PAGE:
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91Թ

Business economics alumnus contracts with Olympics to provide hospitality services for 2024 Summer Games

Kevin Friedman ’09

Kevin Friedman ’09 transferred to The 91Թ at the start of his sophomore year after his former high school football coach—a Wooster alumnus himself—suggested he look into the athletic and academic opportunities offered at the College. During a visit to campus, Friedman met with the Admissions office and Mike Schmitz, then the head coach of Wooster’s football program. “They were just so warm and welcoming,” Friedman recalled. “Wooster opened its arms and chose me.”

Friedman found a community in the football team, and his academic career at Wooster revolved around his love of the sport. A business economics major, he focused his Independent Study project on football contracts. To Friedman, the value of his I.S. experience lay in the undertaking and not in the specific topic. “What I.S. forces you to do is have tangible work ethic,” he said, noting the scale of the project. “It’s something that definitely set me apart from the rest of the people interviewing for jobs in a highly competitive industry.”

While at Wooster, Friedman began an internship with the Cleveland Gladiators Arena league football team. Although his academic background focused on business economics, he found himself gravitating towards sales in his professional career. Through his Cleveland Gladiators internship, Friedman landed a job with Cleveland Browns post-college selling experiences packages. After starting with Legends, a premium experiences and hospitality company, he moved to the San Francisco 49ers to sell packages for Levi stadium, then to the Atlanta Falcons to help open Mercedes Benz stadium.

After his work with the Falcons, Friedman moved to New York, working with the Brooklyn Nets as senior manager of service, director of premium sales, and director of sales. Later he directed ticketing and hospitality sales teams for the New York Red Bulls throughout the pandemic. Although he might not be a traditional economist, Wooster prepared him for the shift in his professional focus. “I can still take the knowledge that I learned and be in sales,” Friedman said. “That’s where Wooster prepares you for everything and not just what you might be focused on in the four years that you’re there.”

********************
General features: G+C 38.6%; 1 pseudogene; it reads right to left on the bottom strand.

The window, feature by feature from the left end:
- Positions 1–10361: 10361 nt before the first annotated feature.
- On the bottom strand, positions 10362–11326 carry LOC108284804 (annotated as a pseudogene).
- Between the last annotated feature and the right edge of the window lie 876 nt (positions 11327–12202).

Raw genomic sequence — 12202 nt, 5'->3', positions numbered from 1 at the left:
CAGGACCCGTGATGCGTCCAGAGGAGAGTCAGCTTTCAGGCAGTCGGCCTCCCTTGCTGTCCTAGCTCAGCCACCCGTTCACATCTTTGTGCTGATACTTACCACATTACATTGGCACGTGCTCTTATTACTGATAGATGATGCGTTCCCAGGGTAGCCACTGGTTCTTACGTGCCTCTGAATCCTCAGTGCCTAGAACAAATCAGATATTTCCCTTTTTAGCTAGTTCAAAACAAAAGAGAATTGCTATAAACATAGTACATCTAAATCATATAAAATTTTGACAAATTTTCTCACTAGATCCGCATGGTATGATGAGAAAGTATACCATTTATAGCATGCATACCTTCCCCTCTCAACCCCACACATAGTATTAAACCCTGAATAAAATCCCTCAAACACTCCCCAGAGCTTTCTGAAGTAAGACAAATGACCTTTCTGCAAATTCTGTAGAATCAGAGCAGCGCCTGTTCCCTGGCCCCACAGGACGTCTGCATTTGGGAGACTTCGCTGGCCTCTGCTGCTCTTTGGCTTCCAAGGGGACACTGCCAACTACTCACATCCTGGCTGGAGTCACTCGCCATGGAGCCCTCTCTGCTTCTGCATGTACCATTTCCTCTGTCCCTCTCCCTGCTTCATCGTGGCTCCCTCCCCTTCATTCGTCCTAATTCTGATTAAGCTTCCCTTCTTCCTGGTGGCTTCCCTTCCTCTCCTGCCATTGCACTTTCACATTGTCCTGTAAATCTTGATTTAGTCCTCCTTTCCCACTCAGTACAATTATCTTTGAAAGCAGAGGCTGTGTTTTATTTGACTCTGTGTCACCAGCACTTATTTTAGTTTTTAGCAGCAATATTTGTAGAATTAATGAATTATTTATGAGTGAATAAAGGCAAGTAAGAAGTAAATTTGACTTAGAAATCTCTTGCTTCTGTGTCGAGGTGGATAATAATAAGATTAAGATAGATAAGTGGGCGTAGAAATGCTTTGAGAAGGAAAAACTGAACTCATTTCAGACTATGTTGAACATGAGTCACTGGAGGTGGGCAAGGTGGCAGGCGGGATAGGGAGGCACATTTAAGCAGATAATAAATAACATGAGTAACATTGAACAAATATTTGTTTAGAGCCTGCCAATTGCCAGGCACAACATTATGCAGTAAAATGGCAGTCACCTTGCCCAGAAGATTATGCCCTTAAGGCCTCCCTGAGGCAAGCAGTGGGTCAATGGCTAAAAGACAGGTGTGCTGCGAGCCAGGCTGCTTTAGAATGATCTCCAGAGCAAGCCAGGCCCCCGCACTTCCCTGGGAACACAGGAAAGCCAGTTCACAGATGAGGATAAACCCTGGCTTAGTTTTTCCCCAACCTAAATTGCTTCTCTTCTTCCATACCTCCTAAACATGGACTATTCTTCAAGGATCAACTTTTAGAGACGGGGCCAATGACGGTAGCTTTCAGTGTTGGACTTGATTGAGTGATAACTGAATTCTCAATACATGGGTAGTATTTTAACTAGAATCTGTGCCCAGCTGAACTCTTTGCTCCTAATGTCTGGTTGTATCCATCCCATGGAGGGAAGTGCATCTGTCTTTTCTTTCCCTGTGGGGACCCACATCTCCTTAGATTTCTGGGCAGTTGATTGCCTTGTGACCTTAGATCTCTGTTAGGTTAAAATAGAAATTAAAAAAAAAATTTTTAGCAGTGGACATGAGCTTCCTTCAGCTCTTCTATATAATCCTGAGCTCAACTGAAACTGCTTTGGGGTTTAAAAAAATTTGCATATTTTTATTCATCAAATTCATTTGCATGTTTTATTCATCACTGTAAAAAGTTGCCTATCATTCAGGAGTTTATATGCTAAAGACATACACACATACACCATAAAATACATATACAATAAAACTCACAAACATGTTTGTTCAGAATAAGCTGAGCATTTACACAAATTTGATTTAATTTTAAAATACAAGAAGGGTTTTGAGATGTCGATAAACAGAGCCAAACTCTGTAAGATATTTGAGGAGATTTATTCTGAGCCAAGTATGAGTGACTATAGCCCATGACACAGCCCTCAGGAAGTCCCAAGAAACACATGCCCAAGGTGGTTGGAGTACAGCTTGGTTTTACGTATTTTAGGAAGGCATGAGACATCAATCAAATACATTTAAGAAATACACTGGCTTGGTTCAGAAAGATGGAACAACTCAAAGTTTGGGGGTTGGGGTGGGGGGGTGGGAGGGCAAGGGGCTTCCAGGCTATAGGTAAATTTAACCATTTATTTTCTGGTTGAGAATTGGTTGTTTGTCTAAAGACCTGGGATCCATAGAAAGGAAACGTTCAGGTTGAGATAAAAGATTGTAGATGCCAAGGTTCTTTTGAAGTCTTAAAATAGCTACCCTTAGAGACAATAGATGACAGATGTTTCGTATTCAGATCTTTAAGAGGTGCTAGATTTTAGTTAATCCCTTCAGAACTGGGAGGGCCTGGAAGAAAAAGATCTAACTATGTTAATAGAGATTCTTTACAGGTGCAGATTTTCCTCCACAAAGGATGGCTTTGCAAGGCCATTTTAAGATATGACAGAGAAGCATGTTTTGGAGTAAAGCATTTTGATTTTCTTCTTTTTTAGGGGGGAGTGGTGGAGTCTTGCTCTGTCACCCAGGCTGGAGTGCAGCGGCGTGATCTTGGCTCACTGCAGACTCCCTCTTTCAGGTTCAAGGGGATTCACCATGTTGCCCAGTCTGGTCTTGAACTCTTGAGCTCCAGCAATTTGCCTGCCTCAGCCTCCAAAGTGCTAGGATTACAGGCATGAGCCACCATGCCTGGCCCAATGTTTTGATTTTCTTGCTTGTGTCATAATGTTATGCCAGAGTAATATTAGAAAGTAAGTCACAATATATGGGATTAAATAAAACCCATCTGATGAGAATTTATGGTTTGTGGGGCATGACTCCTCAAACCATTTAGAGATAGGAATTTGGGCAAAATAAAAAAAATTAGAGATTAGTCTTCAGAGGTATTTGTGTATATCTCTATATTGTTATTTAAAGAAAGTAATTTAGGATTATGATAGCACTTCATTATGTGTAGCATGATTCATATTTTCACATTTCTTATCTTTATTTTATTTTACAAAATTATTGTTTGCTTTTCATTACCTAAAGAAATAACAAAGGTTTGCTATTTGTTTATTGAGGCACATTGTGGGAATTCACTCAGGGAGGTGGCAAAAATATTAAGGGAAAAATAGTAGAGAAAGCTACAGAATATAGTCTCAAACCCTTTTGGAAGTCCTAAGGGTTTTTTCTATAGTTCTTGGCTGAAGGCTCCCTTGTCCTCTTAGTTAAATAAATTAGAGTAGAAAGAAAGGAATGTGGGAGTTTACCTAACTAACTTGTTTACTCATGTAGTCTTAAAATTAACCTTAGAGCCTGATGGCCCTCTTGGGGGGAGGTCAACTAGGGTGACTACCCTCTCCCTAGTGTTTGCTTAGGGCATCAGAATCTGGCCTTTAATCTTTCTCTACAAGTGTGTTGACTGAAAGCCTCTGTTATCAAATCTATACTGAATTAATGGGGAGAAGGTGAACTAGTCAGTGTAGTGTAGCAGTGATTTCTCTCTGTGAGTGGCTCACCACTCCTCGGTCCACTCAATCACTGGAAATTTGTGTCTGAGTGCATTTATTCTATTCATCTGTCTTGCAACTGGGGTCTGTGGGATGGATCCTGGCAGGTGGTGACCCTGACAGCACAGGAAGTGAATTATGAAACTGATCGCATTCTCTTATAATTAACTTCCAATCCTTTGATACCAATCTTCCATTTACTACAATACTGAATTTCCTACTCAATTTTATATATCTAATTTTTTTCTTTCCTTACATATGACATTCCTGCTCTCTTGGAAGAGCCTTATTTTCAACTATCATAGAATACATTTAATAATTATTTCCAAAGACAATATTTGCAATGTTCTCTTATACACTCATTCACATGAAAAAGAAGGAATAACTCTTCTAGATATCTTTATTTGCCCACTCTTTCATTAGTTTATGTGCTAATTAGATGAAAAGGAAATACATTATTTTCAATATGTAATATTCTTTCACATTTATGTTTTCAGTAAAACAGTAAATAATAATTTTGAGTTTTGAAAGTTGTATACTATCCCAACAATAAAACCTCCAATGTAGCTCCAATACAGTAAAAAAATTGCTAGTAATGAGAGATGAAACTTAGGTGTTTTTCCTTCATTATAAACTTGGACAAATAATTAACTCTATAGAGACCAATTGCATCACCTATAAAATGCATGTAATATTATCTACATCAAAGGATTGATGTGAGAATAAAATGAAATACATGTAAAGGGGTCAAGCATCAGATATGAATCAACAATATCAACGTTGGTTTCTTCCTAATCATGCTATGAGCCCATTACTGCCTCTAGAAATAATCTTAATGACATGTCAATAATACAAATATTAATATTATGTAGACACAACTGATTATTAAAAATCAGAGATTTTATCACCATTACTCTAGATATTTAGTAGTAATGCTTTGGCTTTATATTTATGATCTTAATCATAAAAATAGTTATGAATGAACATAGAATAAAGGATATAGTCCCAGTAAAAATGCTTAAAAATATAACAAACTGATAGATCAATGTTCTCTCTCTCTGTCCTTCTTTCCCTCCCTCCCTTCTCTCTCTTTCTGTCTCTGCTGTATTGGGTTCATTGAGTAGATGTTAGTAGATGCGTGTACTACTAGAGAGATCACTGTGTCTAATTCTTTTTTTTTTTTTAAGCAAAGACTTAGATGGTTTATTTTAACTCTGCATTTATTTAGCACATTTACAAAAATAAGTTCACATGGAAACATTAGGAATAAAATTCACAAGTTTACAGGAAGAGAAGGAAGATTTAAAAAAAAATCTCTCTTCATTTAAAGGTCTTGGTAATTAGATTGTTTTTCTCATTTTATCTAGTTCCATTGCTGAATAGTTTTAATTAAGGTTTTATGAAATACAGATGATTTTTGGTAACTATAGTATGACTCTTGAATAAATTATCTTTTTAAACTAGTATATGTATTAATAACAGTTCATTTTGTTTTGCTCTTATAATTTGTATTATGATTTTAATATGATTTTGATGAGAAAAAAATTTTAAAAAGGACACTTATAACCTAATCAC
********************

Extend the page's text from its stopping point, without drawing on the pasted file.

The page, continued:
In 2023, Friedman began work with On Location, a premium hospitality provider for the most prestigious domestic and global events. Through On Location, Friedman is partnered with the 2024 Summer Olympics in Paris, which is outsourcing its hospitality operations for the first time in its history. “We’ve had to build it out from the ground-up,” Freidman explained. “Everything from inventory management to hotels, the contacting vendors for transportation. Nobody’s ever done anything like this before.” He recognizes it’s a massive undertaking, especially with the 2024 Summer Olympics coming up in July. “Some days it makes me want to pull all my hair out,” he admitted, “but at the same time it’s incredibly rewarding.”

Right now, it’s as busy as it gets. “It’s not the faint of heart,” he said, but his team is building experiences that he knows will be remembered for a lifetime. Despite the chaos, Wooster helped prepare him for projects like these. Though the stress may be uncomfortable, he explained that he’s “now comfortable being uncomfortable,” citing his I.S. as the first major undertaking of his professional career. Friedman pointed to the self-designed nature of a project like I.S., explaining the confidence it builds in taking initiative. While in the interview process for On Location, Friedman presented a business plan he had prepared that he hadn’t been asked to create. He credited that ambitiousness and competency to the I.S. process, explaining, “That extra step in work ethic, that extra step in the capability of writing, it helped me be a shoo-in for the job.”

Beyond I.S., Friedman pointed to the overarching value of Wooster’s liberal arts education. “It made me more well-rounded. I interact with people every single day, and every person is different. No two people are the same. And being able to take their viewpoints, being able to take my own viewpoints and blend them together—when you combine it all you just have a more well-rounded approach,” he said.

For Friedman, the value of Wooster remains centered on its community. He keeps in close touch with his old football teammates: “On some level, we talk every day,” he said. Friedman was married in February, with ten of his close Wooster friends in attendance. He also pointed to those unexpected Wooster connections: “It’s a small family, but nothing makes me happier than when I’m walking around New York City, and I’m at the park, wearing a 91Թ T-shirt, and somebody stops me,” he laughed. “When I randomly see somebody in Central Park yelling ‘Go Scots!’ it just always makes my day.”

Posted in Alumni on June 6, 2024.


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